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Julia123

I've Plateau'd - Too Much Exercise?!?!?!

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I've been on WW since July 04 and have lost about 35 pounds to date. I hadn't really exercised a lot, so 2 - 3 weeks ago I got serious at the gym and started going to step/cardio strength classes nearly 5 days a week. I feel great, I'm way more flexible already, but...my weight loss seems to have plateaued. I've been eating my regular points daily or maybe 1 or 2 under and NOT using the activity points gained. I haven't been hungry so I haven't wanted to eat when I wasn't hungry. I want to gain muscle and be stronger but I also really need to see those numbers going down on the scale!!:) Does anyone know when the number should start going down again? Isn't there a 3 - 4 week "adjustment period" for your body when you start exercising? Thanks!!!

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It helps to be a pack-rat at times. :) I save the posts that speak to me and this one sure did. It's great!!!

 

The thread this post came from is no longer on the server. It was posted in September a year ago by "girlinmotion". It's worth repeating and might help you see what you need to do to get the scale moving again.

 

"It seems like a triumph to see that big flex points bank, you think "look at all those calories I didn't add to my hips" right? Unfortunately, as other posters have noted, it's just not that simple. Warning: this is going to a long one...

 

If weight loss just meant drastic calorie reductions, juice fasts and starvation diets would be succesful weight loss methods. Obviously they are not. They have been proven to slow the metabolism and cause water and muscle mass reduction rather than a reduction in body fat. So obviously there is a "sweet spot" that we need to find between starving and maintaining that allows weight loss. That's what your WW Flex is all about.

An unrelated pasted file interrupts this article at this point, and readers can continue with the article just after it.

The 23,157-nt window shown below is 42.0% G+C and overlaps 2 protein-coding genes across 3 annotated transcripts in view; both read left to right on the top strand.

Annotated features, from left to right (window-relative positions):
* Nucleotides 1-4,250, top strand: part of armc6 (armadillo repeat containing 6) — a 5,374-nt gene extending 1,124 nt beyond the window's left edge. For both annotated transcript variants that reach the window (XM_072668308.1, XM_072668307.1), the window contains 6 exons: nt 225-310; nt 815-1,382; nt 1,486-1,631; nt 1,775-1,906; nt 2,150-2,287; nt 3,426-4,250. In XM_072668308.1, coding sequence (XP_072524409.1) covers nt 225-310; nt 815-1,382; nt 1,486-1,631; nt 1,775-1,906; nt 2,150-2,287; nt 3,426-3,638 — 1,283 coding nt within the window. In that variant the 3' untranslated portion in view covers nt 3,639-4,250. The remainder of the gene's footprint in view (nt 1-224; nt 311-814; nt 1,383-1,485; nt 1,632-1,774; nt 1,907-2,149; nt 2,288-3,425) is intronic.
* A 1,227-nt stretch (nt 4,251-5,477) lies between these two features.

WW is a reduced calorie diet. Let's go through the math and see why they actually give us Flex points and try to determine whether it is better to eat or not to eat those flex points:

 

Target points of 20 can be approximated to 1000 calories per day. If you ask a dietitian they'll tell you this is already quite low for a weight loss plan. Now, if you add flex points to that you get approximately 20+5 points per day or 1200-1300 calories per day. This is a very common range given as ideal for weight loss. In other words eating ALL your flex points puts you in a range commonly recommended for weight loss by the nutritional and medical experts. Woo hoo. Hence you can eat all your flex points and still lose weight.

 

Now, when you add exercise to this equation, you burn more calories. That's why we get APs. In fact, the WW AP formulas are designed to be conservative, in other words when you calculate APs they don't add up to nearly the number of calories that you burn. Many BCBers with HR monitors have checked this and find that APs are roughly half the food burned. This gives us margin for error (lots of people have been known to call walking in the mall moderate exercise on their less-than-stellar days, not BCBers of course but the general WW population ). In other words, EVEN if you eat ALL your APs, you should still have a calorie deficit.